Golden Vanity was built to provide a stable platform to be out in all weathers and serving beginners and youth crews equally. Golden Vanity is a perfect size vessel you can learn to take command of which is why her main role is teaching RYA courses and enabling young people to plan their own sailing expeditions - with instructors guiding their personal journey.
Golden Vanity is a proper working boat with blocks and tackles and a capstan for the anchor. She has the capable feel of a much larger craft as she is only 39 feet on deck. Golden Vanity was built in 1908 on the River Dart in the same yard as sailing trawlers like Leader and Provident. With her tan sails and gaff rig Golden Vanity was designed in a style that would not look out of place amongst the working Brixham fishing fleets of the time, so her owner and artist Arthur Briscoe could paint them at work.
The photo above is Golden Vanity under sail with her bigger Brixham 'sister' Leader behind. (photo by Valery Vasilevskyi)
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- Length overall: 53ft
- Length on deck: 39ft
- Year Built: 1908
- Rig: Gaff Cutter
- Total guest crew: 5-7
- Total professional crew: 2
THE EXPERTS VIEW: WHAT GOLDEN VANITY DOES BEST
RYA Courses on a Classic Boat
Golden Vanity offers the chance to do a RYA Competent Crew or RYA Day Skipper courses on a classic boat. Whilst Golden Vanity is the same length as a typical 39ft teaching yacht, she has much wider wooden decks and decent bulwarks (solid wood wall around the deck) which give a sense of security in rough weather. You can sail Golden Vanity with just a jib and a mainsail, or add a staysail, jib topsail and gaff topsail and really 'spread your wings' in light winds.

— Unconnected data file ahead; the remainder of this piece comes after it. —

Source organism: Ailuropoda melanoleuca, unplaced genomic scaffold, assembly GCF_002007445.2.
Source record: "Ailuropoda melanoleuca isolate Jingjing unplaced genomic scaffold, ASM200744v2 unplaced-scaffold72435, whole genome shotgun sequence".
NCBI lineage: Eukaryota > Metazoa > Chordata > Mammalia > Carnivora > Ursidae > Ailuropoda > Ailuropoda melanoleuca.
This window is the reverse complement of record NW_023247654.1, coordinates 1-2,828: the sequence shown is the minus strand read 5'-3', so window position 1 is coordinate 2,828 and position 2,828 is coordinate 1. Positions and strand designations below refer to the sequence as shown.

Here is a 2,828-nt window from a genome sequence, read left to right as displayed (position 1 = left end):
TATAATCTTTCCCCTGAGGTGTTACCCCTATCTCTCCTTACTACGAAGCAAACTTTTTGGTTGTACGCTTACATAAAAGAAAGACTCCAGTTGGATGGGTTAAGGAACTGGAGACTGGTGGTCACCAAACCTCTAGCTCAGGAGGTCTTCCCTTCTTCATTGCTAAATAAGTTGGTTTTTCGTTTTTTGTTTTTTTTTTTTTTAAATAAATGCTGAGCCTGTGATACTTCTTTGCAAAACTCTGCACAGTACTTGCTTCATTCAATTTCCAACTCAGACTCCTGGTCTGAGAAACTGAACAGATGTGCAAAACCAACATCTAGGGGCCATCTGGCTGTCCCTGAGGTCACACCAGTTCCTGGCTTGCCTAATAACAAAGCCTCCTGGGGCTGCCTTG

The RYA Competent Crew course is for both total novices and those who have tried a dinghy, or tall ship and want to become a thinking crew member who can anticipate the next move. The 6 day live-aboard voyage is a full on practical sailing course where you learn by doing: Emergency drills, ropes and seamanship and and take part in anchoring, setting sails, reefing, steering with the wind and motor, picking up moorings, helping tie up the boat on a pontoon or quay wall.
Day Skipper is for those who have already sailed and are hungry for a bit more responsibility. They should understand about tacking an gybing and how to trim sails and keep crew safe. They also need have some basic navigational knowledge, so it helps to do a RYA Day Skipper Theory shorebased course first.
For more on the RYA Competent Crew and Day Skipper courses, and why it is so brilliant to do it on a gaff rigged cutter, see our pages on Royal Yachting Association courses. These have full details of the RYA course syllabus and next steps up the sailing qualification ladder.